Depending on the situation, contesting a will can result in various conflicts. It is usually an expensive and emotionally exhausting process. Such cases are quite normal and they are decided in courtrooms all over the country.
In most cases, the people who contest wills are:
- Individuals who feel they should have been left more money.
- People who feel they should have been included in the will but they were not.
- People who feel that that another individual should not have been included in the will, but they were.
- A holographic will
Grounds for Contesting a Will
Any individual who wishes to make a last will and testament must be 18 years of age or older, and of sound mind. They have to be aware of what property they have and who they are giving it to. If the deceased did not meet these requirements when they were making the will, then it can be contested.
A will is a formal document that has to meet certain criteria. In most cases, a valid will must meet the following requirements:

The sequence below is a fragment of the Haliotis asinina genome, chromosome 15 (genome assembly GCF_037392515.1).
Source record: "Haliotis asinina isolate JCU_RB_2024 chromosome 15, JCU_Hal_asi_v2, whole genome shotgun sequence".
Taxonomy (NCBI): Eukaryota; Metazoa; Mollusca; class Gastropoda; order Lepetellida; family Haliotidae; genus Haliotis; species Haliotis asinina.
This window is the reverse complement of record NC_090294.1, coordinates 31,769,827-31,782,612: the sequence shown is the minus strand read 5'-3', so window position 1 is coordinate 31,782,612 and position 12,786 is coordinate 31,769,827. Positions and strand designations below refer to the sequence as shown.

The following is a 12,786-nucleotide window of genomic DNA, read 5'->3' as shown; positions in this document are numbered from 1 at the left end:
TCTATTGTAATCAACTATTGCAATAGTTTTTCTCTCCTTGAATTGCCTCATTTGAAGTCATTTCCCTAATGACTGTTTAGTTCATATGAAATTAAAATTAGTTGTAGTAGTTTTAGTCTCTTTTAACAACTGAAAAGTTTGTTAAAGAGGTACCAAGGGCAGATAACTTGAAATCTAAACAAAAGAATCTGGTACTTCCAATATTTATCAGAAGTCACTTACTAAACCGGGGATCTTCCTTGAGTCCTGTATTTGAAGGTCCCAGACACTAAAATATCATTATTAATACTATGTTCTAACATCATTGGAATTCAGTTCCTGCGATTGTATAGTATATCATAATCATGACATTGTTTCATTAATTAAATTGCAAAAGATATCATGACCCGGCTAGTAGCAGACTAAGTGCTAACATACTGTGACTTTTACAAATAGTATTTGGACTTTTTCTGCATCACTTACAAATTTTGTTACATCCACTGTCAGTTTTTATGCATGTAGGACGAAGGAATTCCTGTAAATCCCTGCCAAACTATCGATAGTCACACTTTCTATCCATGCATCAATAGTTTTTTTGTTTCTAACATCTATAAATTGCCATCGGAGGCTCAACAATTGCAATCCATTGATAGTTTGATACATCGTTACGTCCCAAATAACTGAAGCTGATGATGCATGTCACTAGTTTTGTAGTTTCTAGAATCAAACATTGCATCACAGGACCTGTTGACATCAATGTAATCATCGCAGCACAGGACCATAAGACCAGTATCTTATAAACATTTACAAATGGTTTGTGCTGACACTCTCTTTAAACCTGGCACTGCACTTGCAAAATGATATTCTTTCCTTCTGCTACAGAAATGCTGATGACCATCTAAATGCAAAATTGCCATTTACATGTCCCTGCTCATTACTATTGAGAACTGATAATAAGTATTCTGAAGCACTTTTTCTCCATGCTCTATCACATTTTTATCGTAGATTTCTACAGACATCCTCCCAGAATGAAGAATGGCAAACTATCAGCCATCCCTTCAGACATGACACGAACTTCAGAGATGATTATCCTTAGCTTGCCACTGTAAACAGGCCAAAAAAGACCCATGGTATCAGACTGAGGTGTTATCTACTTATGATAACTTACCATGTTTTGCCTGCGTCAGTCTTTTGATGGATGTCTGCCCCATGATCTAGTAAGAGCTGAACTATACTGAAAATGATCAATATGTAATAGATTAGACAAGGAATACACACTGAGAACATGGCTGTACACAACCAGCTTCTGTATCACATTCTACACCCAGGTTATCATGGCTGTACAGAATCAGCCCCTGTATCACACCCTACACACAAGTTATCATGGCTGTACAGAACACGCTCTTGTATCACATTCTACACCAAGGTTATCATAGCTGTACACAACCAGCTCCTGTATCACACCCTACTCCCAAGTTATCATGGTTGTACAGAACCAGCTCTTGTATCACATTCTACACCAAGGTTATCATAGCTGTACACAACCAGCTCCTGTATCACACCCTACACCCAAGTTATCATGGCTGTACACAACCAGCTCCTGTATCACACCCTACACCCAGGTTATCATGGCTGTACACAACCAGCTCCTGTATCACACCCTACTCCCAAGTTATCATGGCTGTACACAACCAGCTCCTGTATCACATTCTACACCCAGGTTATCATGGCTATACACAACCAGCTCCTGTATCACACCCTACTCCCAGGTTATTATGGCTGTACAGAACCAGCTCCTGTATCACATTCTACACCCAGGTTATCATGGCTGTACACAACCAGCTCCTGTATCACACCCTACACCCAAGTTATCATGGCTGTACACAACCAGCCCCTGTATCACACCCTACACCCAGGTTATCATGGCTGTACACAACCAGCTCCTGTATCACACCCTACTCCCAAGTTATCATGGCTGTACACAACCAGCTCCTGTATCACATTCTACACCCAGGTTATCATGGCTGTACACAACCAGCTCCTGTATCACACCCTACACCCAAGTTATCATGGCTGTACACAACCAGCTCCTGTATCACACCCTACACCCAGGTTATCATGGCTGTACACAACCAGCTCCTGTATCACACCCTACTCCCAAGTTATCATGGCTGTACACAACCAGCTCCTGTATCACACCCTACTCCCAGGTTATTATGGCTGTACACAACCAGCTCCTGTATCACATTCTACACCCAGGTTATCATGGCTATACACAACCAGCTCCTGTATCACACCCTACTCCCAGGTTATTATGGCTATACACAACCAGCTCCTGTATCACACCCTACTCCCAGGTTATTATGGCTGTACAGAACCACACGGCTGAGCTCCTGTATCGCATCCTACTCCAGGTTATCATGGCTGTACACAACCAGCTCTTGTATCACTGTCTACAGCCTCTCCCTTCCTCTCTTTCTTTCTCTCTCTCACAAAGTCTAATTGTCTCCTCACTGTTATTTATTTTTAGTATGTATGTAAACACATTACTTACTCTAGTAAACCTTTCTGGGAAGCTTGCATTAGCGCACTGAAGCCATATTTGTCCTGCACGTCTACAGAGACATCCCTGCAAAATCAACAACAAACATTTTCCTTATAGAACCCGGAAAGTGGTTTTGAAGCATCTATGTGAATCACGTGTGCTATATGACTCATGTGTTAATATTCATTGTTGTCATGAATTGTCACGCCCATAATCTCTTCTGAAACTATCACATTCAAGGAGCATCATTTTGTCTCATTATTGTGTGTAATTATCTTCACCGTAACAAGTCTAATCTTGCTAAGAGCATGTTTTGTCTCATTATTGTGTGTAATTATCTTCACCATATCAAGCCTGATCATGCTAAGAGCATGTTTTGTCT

- Must clearly state the intentions of the person making it
- There has to be two or more witnesses to the will
- The witnesses must sign the will
- If one of these requirements is not adhered to, then the will can be contested.
Undue influence is usually very hard to prove. If you intend to contest a will on these grounds, you must show that the individual in question exercised undue influence by manipulating the thought process of the deceased when they were writing the will. You can also show that the deceased had been forced to make a new will or make changes to the old one.
However, there are some situations where proving undue influence is relatively easy. For instance, if the attorney charged with writing the will is not related to the deceased, but they hugely benefit from it, a judge will most likely entertain the notion of undue influence.
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